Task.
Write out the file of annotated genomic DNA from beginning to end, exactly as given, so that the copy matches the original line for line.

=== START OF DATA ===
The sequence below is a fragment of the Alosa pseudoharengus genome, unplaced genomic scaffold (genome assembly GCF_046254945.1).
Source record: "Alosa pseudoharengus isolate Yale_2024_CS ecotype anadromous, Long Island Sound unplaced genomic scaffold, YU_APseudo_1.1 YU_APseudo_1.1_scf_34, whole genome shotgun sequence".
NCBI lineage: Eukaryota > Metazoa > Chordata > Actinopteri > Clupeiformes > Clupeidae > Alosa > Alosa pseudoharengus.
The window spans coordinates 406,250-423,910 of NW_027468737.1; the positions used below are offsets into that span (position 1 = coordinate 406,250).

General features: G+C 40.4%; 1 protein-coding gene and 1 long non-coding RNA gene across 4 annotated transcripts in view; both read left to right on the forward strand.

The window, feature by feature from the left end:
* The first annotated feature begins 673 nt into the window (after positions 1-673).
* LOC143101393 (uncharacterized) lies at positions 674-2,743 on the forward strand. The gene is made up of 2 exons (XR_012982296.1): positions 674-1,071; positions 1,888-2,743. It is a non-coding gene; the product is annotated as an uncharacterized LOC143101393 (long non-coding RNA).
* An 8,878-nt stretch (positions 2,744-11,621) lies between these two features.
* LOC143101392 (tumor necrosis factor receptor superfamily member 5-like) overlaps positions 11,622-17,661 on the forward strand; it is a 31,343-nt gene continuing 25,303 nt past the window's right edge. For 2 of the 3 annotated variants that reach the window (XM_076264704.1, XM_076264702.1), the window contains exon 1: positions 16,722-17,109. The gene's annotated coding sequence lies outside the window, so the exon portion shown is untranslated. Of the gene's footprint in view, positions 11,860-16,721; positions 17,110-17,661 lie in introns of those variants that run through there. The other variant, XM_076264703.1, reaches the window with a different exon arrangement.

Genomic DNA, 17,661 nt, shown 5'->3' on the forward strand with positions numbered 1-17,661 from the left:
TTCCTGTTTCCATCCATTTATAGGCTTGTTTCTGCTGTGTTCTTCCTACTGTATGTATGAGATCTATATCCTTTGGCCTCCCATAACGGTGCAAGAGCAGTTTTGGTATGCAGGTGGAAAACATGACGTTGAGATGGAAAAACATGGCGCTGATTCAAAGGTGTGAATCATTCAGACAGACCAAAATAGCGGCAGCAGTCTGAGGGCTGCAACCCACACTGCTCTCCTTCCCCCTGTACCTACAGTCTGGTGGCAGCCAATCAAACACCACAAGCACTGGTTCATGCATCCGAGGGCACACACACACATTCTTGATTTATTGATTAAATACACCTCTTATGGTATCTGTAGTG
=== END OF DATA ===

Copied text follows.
The sequence below is a fragment of the Alosa pseudoharengus genome, unplaced genomic scaffold (genome assembly GCF_046254945.1).
Source record: "Alosa pseudoharengus isolate Yale_2024_CS ecotype anadromous, Long Island Sound unplaced genomic scaffold, YU_APseudo_1.1 YU_APseudo_1.1_scf_34, whole genome shotgun sequence".
NCBI lineage: Eukaryota > Metazoa > Chordata > Actinopteri > Clupeiformes > Clupeidae > Alosa > Alosa pseudoharengus.
The window spans coordinates 406,250-423,910 of NW_027468737.1; the positions used below are offsets into that span (position 1 = coordinate 406,250).

General features: G+C 40.4%; 1 protein-coding gene and 1 long non-coding RNA gene across 4 annotated transcripts in view; both read left to right on the forward strand.

The window, feature by feature from the left end:
* The first annotated feature begins 673 nt into the window (after positions 1-673).
* LOC143101393 (uncharacterized) lies at positions 674-2,743 on the forward strand. The gene is made up of 2 exons (XR_012982296.1): positions 674-1,071; positions 1,888-2,743. It is a non-coding gene; the product is annotated as an uncharacterized LOC143101393 (long non-coding RNA).
* An 8,878-nt stretch (positions 2,744-11,621) lies between these two features.
* LOC143101392 (tumor necrosis factor receptor superfamily member 5-like) overlaps positions 11,622-17,661 on the forward strand; it is a 31,343-nt gene continuing 25,303 nt past the window's right edge. For 2 of the 3 annotated variants that reach the window (XM_076264704.1, XM_076264702.1), the window contains exon 1: positions 16,722-17,109. The gene's annotated coding sequence lies outside the window, so the exon portion shown is untranslated. Of the gene's footprint in view, positions 11,860-16,721; positions 17,110-17,661 lie in introns of those variants that run through there. The other variant, XM_076264703.1, reaches the window with a different exon arrangement.

Genomic DNA, 17,661 nt, shown 5'->3' on the forward strand with positions numbered 1-17,661 from the left:
TTCCTGTTTCCATCCATTTATAGGCTTGTTTCTGCTGTGTTCTTCCTACTGTATGTATGAGATCTATATCCTTTGGCCTCCCATAACGGTGCAAGAGCAGTTTTGGTATGCAGGTGGAAAACATGACGTTGAGATGGAAAAACATGGCGCTGATTCAAAGGTGTGAATCATTCAGACAGACCAAAATAGCGGCAGCAGTCTGAGGGCTGCAACCCACACTGCTCTCCTTCCCCCTGTACCTACAGTCTGGTGGCAGCCAATCAAACACCACAAGCACTGGTTCATGCATCCGAGGGCACACACACACATTCTTGATTTATTGATTAAATACACCTCTTATGGTATCTGTAGTG